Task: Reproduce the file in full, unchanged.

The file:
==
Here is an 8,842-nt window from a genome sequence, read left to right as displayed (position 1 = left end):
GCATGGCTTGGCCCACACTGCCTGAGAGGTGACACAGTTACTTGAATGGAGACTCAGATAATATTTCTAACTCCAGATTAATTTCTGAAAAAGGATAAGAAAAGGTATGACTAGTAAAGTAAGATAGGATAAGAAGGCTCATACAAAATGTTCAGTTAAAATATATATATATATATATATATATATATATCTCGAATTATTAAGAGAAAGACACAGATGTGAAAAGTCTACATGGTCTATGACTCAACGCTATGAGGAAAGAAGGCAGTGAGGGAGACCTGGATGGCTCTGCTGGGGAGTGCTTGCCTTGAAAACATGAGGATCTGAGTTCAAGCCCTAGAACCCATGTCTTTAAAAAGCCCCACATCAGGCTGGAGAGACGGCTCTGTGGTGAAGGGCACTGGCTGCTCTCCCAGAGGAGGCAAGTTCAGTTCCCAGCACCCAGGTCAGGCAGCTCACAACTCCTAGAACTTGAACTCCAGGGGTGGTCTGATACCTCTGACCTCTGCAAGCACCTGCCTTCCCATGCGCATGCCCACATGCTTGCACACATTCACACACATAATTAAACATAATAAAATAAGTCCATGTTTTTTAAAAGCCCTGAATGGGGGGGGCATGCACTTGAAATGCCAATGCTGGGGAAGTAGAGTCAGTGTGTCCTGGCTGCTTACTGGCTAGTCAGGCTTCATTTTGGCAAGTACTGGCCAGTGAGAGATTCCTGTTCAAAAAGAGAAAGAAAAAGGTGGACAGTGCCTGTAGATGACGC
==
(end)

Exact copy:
Here is an 8,842-nt window from a genome sequence, read left to right as displayed (position 1 = left end):
GCATGGCTTGGCCCACACTGCCTGAGAGGTGACACAGTTACTTGAATGGAGACTCAGATAATATTTCTAACTCCAGATTAATTTCTGAAAAAGGATAAGAAAAGGTATGACTAGTAAAGTAAGATAGGATAAGAAGGCTCATACAAAATGTTCAGTTAAAATATATATATATATATATATATATATATATCTCGAATTATTAAGAGAAAGACACAGATGTGAAAAGTCTACATGGTCTATGACTCAACGCTATGAGGAAAGAAGGCAGTGAGGGAGACCTGGATGGCTCTGCTGGGGAGTGCTTGCCTTGAAAACATGAGGATCTGAGTTCAAGCCCTAGAACCCATGTCTTTAAAAAGCCCCACATCAGGCTGGAGAGACGGCTCTGTGGTGAAGGGCACTGGCTGCTCTCCCAGAGGAGGCAAGTTCAGTTCCCAGCACCCAGGTCAGGCAGCTCACAACTCCTAGAACTTGAACTCCAGGGGTGGTCTGATACCTCTGACCTCTGCAAGCACCTGCCTTCCCATGCGCATGCCCACATGCTTGCACACATTCACACACATAATTAAACATAATAAAATAAGTCCATGTTTTTTAAAAGCCCTGAATGGGGGGGGCATGCACTTGAAATGCCAATGCTGGGGAAGTAGAGTCAGTGTGTCCTGGCTGCTTACTGGCTAGTCAGGCTTCATTTTGGCAAGTACTGGCCAGTGAGAGATTCCTGTTCAAAAAGAGAAAGAAAAAGGTGGACAGTGCCTGTAGATGACGC